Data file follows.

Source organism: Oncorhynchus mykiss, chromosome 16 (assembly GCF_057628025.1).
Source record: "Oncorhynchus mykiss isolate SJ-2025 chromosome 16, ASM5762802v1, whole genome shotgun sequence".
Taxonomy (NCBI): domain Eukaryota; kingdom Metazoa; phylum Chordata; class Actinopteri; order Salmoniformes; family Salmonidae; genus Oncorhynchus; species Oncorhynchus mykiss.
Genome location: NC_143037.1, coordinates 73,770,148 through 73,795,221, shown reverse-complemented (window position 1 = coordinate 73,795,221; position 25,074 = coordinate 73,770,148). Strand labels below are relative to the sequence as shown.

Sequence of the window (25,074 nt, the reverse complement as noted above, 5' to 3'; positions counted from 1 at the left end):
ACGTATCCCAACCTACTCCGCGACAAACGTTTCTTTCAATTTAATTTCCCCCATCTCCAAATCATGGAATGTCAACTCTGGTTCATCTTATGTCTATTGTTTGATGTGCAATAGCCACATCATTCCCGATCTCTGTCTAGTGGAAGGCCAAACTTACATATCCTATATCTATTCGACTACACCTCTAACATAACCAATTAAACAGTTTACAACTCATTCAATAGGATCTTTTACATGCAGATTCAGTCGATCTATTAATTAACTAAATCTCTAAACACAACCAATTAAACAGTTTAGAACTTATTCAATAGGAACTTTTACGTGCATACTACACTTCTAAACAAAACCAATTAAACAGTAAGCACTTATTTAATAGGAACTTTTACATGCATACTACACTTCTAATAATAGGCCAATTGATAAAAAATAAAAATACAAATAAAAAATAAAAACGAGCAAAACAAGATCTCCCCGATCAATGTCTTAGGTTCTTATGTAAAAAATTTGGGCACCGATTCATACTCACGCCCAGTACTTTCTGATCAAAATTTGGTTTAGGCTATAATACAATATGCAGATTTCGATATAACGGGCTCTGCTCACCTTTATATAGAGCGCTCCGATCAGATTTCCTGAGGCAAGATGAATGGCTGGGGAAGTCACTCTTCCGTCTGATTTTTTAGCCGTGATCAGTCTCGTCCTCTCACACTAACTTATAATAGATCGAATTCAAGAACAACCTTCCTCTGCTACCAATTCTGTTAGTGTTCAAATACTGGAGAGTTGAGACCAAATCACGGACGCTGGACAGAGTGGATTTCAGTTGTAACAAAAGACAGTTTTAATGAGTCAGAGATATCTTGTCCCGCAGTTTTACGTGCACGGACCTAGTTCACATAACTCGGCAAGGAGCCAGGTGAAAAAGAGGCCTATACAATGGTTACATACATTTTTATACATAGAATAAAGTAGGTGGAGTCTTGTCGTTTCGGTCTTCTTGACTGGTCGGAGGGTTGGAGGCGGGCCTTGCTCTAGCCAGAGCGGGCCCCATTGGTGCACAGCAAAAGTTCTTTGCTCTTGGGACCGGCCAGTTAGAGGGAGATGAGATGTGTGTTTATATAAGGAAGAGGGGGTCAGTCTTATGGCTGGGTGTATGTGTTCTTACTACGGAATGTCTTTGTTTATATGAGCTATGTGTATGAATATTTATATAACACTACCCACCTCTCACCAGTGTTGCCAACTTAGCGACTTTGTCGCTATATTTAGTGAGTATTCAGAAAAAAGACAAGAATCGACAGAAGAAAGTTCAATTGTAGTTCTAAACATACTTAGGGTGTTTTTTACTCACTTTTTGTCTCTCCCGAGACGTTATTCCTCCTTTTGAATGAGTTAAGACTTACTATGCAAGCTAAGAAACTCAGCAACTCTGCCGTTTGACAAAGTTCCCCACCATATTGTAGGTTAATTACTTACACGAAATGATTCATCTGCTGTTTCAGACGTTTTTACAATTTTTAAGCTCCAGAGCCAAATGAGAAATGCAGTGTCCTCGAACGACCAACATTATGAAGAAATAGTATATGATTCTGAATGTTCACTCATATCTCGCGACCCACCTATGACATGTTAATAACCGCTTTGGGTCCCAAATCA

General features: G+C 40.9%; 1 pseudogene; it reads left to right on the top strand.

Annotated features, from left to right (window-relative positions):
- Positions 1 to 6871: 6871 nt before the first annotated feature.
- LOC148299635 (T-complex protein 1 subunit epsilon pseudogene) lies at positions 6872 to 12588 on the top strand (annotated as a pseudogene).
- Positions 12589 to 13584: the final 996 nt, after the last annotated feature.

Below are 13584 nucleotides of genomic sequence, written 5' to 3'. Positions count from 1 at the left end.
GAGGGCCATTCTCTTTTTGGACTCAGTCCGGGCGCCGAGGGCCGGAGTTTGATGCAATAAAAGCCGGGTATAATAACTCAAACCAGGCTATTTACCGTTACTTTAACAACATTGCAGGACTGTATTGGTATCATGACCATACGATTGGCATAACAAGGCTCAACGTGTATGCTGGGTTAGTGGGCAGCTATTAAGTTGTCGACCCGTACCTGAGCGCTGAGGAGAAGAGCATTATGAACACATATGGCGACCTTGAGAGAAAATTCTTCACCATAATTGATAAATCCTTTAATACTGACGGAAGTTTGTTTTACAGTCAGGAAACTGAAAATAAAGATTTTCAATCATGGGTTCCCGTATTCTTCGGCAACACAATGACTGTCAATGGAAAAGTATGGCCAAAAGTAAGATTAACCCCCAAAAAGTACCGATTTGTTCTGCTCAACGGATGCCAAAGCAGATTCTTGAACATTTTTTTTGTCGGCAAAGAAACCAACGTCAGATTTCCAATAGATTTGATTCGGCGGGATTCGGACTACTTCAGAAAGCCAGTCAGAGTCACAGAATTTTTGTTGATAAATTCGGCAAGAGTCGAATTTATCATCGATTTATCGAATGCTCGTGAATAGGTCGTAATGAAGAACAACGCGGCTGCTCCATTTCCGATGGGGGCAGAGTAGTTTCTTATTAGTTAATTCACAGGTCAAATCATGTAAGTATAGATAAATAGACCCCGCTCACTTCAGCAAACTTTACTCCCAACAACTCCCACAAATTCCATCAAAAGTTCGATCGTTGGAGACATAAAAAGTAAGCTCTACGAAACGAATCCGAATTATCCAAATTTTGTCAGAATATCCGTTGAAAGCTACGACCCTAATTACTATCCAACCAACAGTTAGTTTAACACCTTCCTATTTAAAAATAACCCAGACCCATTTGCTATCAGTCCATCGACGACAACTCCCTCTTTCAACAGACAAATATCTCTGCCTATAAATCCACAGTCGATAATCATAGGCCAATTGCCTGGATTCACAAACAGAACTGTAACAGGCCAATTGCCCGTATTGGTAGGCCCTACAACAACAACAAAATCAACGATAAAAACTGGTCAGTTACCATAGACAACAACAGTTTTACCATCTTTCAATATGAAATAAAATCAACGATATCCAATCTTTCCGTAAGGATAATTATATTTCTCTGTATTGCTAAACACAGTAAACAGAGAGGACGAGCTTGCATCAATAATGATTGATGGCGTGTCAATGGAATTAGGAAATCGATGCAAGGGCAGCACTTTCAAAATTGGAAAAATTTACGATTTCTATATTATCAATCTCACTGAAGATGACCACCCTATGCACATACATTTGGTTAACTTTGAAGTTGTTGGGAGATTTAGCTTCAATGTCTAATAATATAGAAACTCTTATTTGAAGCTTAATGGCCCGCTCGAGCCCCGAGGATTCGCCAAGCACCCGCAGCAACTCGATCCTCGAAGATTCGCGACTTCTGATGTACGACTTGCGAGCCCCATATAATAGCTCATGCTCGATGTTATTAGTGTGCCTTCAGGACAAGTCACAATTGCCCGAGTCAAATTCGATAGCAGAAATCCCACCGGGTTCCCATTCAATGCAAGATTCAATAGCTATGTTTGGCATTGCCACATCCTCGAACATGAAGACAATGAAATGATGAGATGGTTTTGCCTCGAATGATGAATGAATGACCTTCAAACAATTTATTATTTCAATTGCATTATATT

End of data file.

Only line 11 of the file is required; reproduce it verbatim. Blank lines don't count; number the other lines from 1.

- Positions 12589 to 13584: the final 996 nt, after the last annotated feature.